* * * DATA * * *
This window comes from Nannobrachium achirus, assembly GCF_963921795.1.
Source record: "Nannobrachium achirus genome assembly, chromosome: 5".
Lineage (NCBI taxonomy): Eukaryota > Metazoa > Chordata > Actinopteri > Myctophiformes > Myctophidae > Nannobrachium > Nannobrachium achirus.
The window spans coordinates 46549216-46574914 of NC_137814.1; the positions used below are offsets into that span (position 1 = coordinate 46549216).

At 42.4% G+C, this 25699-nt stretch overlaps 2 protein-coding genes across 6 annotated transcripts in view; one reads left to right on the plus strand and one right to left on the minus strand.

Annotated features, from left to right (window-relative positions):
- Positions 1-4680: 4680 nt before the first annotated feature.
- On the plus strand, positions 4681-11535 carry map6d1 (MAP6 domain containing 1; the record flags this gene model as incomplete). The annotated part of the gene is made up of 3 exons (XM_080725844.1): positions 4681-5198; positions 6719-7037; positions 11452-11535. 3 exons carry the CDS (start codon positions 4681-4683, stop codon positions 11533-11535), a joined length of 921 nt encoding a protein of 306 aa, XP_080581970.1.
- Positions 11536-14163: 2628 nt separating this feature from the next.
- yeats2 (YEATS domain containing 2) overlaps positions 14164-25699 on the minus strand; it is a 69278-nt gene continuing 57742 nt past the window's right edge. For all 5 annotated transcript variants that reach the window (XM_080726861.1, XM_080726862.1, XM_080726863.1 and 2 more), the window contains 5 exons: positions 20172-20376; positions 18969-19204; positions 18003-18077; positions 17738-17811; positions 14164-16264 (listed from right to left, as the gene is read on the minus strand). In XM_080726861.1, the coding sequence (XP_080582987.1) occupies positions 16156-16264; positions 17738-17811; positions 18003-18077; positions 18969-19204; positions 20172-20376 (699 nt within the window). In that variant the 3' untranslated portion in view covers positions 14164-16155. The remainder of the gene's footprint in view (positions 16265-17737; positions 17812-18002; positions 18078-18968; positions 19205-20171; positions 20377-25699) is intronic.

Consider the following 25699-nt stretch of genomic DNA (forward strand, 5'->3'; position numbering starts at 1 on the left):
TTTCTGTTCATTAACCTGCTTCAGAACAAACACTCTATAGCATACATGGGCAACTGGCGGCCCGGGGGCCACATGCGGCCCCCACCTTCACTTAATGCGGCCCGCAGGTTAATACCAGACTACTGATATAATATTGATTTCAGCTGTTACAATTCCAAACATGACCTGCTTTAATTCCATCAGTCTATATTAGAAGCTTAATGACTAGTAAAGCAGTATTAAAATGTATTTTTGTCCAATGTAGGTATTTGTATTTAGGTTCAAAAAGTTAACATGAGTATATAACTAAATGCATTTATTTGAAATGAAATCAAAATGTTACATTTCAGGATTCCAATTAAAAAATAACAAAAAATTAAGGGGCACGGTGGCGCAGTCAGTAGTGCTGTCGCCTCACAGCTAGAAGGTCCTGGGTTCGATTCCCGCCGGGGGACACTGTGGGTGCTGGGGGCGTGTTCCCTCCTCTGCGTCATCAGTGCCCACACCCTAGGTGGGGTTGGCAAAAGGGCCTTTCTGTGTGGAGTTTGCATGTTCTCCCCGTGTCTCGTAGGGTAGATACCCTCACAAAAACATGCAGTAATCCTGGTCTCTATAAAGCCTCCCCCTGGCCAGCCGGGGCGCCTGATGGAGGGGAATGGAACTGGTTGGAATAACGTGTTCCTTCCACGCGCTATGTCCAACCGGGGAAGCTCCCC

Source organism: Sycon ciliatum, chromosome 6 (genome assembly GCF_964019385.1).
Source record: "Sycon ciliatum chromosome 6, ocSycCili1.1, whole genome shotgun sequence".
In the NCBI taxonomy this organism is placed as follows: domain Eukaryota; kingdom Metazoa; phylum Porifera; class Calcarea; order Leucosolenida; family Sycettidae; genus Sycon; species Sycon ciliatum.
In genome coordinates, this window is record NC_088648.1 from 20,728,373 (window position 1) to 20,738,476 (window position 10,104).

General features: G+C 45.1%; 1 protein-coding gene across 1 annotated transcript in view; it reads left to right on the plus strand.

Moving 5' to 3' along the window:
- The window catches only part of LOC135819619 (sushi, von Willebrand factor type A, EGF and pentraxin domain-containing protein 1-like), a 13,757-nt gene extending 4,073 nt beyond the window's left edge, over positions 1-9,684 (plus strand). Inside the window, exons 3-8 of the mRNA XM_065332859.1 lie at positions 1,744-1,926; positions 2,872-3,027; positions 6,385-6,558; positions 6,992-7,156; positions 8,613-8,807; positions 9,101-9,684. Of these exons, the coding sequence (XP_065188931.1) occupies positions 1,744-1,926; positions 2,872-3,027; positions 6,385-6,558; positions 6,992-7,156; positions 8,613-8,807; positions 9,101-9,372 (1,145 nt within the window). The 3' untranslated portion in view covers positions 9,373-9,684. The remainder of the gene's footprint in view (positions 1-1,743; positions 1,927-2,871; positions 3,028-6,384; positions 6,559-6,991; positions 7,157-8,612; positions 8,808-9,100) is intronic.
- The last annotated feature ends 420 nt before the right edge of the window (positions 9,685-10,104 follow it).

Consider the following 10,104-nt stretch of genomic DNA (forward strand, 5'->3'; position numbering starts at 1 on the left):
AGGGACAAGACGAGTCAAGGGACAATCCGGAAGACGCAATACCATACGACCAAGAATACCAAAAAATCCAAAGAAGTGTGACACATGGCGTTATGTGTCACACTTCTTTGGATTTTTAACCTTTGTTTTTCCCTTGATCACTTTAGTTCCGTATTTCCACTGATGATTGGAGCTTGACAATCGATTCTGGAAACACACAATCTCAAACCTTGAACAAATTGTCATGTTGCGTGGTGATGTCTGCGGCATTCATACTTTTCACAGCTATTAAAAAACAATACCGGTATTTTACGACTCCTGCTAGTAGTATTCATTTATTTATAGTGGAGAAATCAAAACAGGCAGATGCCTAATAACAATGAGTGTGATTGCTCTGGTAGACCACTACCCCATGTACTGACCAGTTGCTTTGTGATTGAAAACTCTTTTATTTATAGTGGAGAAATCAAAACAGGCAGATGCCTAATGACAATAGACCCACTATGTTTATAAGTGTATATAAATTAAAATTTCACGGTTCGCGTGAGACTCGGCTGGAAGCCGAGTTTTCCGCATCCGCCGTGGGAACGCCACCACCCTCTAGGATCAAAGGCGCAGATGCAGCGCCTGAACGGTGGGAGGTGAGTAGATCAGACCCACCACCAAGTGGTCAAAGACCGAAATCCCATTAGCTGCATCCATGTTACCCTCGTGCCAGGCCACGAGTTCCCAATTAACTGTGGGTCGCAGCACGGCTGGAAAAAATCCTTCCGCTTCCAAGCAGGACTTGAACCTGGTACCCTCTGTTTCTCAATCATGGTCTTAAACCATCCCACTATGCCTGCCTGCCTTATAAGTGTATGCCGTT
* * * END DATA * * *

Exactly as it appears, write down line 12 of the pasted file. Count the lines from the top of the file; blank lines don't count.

TTTCTGTTCATTAACCTGCTTCAGAACAAACACTCTATAGCATACATGGGCAACTGGCGGCCCGGGGGCCACATGCGGCCCCCACCTTCACTTAATGCGGCCCGCAGGTTAATACCAGACTACTGATATAATATTGATTTCAGCTGTTACAATTCCAAACATGACCTGCTTTAATTCCATCAGTCTATATTAGAAGCTTAATGACTAGTAAAGCAGTATTAAAATGTATTTTTGTCCAATGTAGGTATTTGTATTTAGGTTCAAAAAGTTAACATGAGTATATAACTAAATGCATTTATTTGAAATGAAATCAAAATGTTACATTTCAGGATTCCAATTAAAAAATAACAAAAAATTAAGGGGCACGGTGGCGCAGTCAGTAGTGCTGTCGCCTCACAGCTAGAAGGTCCTGGGTTCGATTCCCGCCGGGGGACACTGTGGGTGCTGGGGGCGTGTTCCCTCCTCTGCGTCATCAGTGCCCACACCCTAGGTGGGGTTGGCAAAAGGGCCTTTCTGTGTGGAGTTTGCATGTTCTCCCCGTGTCTCGTAGGGTAGATACCCTCACAAAAACATGCAGTAATCCTGGTCTCTATAAAGCCTCCCCCTGGCCAGCCGGGGCGCCTGATGGAGGGGAATGGAACTGGTTGGAATAACGTGTTCCTTCCACGCGCTATGTCCAACCGGGGAAGCTCCCC